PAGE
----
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Update on the AMENDED Landscape Architecture Act 0960730: (posted 01/07/11)
In early fall of 2009 the Governor of Illinois signed into law the Landscape Architecture Act - 096070. Since that time there have been a number of activities in efforts to finalize our newly upgraded law. While the process is not complete we want to provide you with an update on its status.
As a result of the amendment to our existing Title Act the Joint Committee on Administrative Rules (JCAR) and the Illinois Landscape Architectural Review Board has been working on modifying the landscape architect rules/regulations based on CLARB's model. We currently anticipate JCAR to provide a ruling in June of 2011 at which time we will have 45 days to respond with comments. We should expect the rules making process to be complete by the end of the year, 2011.
One question we receive quite often is in regarding the Continuing Education (CE) mandates. The requirement will be for 16 CE hours for each renewal period. Of those 16 CE's, 10 hours shall be structured educational activities completed in person or with interactive internet seminars. The remaining hours may be fulfilled with any combination of structured educational activities, self-study courses, university and college courses. Presentations or publishing related to the field of landscape architecture may also be considered. CE credits may be provided by:
- CLARB and ASLA endorsed structured educational activities,
- Structured educational activities endorsed by related professional organizations,
- Successful completion of college/university classes, and
- Various presentations, seminars and workshops where a CE credit hour shall entail a minimum of fifty minutes of education. CE credits may be provided in association with social functions but must be held before or after the social component.
Professional Liability Insurance:
The requirement of insurance while not finalized looks to be based on those engaged in actual practice. Landscape architects not engaged in the practice of landscape architecture may not need to have insurance to hold the license of landscape architect. In other words, Registered Landscape Architects are not required to have insurance to maintain their registration. However, Landscape architects and landscape architecture firms may obtain professional liability insurance policies that insure individuals and/or entities against liability imposed by the act in accordance with (225 ILCS 315/4,5).
Landscape Architect Seal:
Licensed landscape architects in Illinois are now required to have a seal. Plans, specifications, and reports related to landscape architectural practice and prepared by the landscape architect or under the LA's supervision are to be stamped with the newly authorized seal with a signature and date when presented to a client, or public/government agency. This not only matches the procedures of neighboring states and our allied professions, but having a uniform seal clears up confusion caused when local jurisdictions require stamped documents. The final design of the seal will be determined by the state in the coming months.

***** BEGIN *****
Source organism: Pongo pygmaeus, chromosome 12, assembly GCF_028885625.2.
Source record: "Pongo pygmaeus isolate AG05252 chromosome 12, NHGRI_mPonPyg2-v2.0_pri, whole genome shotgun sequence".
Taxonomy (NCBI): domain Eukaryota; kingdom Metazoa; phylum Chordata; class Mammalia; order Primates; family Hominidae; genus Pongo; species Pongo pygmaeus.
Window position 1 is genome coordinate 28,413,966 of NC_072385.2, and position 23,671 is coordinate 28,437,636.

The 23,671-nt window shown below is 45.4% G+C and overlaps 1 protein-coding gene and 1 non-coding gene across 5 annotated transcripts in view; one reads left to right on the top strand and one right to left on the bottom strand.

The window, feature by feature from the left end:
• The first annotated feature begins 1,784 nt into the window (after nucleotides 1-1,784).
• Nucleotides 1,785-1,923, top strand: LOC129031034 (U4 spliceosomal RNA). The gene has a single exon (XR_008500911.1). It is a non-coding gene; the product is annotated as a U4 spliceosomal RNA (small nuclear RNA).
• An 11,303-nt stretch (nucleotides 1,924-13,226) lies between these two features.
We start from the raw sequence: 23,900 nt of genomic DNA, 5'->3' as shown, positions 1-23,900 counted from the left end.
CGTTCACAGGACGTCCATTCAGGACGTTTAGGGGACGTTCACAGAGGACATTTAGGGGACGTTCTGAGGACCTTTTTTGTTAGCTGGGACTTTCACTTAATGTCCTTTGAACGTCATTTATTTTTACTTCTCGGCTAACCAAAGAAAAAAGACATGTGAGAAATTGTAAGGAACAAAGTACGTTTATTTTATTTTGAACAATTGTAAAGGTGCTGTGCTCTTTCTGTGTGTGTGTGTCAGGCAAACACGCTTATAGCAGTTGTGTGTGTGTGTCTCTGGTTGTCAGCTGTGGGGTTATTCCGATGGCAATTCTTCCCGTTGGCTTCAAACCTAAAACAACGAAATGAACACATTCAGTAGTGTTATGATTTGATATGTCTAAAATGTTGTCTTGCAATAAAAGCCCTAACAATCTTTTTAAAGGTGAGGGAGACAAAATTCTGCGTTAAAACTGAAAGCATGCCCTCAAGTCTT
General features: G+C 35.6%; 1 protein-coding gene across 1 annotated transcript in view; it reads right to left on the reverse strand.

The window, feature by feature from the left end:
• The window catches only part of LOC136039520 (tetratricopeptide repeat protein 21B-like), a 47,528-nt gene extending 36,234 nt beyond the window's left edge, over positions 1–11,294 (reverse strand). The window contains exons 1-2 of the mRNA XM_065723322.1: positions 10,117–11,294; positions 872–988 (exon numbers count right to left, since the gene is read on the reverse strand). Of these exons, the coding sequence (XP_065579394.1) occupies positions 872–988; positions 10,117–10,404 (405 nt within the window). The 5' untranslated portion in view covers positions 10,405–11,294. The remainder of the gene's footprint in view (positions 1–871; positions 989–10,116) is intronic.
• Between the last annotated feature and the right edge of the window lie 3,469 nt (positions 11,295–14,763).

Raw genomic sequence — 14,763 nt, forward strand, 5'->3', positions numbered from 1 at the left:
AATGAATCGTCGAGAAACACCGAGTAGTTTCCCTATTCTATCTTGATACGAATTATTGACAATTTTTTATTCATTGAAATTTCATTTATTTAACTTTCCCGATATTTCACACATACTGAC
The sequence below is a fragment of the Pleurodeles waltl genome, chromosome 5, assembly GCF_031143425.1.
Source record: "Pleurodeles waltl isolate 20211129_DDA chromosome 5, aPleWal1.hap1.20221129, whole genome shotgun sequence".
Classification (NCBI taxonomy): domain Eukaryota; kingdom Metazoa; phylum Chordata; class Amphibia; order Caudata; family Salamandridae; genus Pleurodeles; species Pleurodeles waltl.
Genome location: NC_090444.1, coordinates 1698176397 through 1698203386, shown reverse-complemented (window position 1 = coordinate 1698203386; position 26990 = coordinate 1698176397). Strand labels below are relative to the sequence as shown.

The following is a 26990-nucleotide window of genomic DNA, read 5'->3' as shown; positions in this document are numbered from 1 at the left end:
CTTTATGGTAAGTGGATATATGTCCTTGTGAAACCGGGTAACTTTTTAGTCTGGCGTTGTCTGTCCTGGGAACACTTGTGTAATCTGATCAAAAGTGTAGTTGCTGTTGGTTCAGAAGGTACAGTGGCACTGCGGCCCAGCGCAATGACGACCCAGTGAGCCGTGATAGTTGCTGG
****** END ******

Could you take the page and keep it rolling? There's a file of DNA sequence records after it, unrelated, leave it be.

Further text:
The term "Licensed" has replaced "Registered" in the law. Because licenses are issued by the Department of Financial and Professional Regulation rather than registrations, this word change better fits current state procedures.
Initials Used to Designate a Licensed Landscape Architect:
With the Board of Trustees approval, ASLA is encouraging all licensed landscape architects to use the post-nominal letters “PLA” after their names. As an abbreviation of the title “professional landscape architect,” it will better enable potential clients and the general public to identify licensed practitioners. It will also provide consistent recognition for the landscape architecture profession across the nation.
Why PLA? To truly establish a designation that can be used universally, it is necessary to avoid words that have specific legal meanings, like the terms registration and licensure. While these terms are often used interchangeably, in reality each has a distinct meaning in the realm of professional regulation. Like the PE designation for engineering, PLA can be used in any jurisdiction where a landscape architect is duly licensed. Most important, the use of PLA can raise the profile of landscape architecture by creating a universally recognized symbol for licensed landscape architects.
The use of PLA by landscape architects is intended as a customary designation, just as similar abbreviations are used today. No legislative changes or rule development for state licensing is necessary, given that it falls under current title restriction provisions that restrict the use of any title (or abbreviation) that indicates the individual is a landscape architect. Further, no state law or regulation assigns specific post-nominal letters that licensed landscape architects must use.
There will be additional information to come and we will provide you with updates as we receive them; thank you for your support and patience.
VIEW THE TEXT FOR OUR NEW LAW - Public Act (096-0730)
State of Illinois - Division of Professional Regulation for Landscape Architects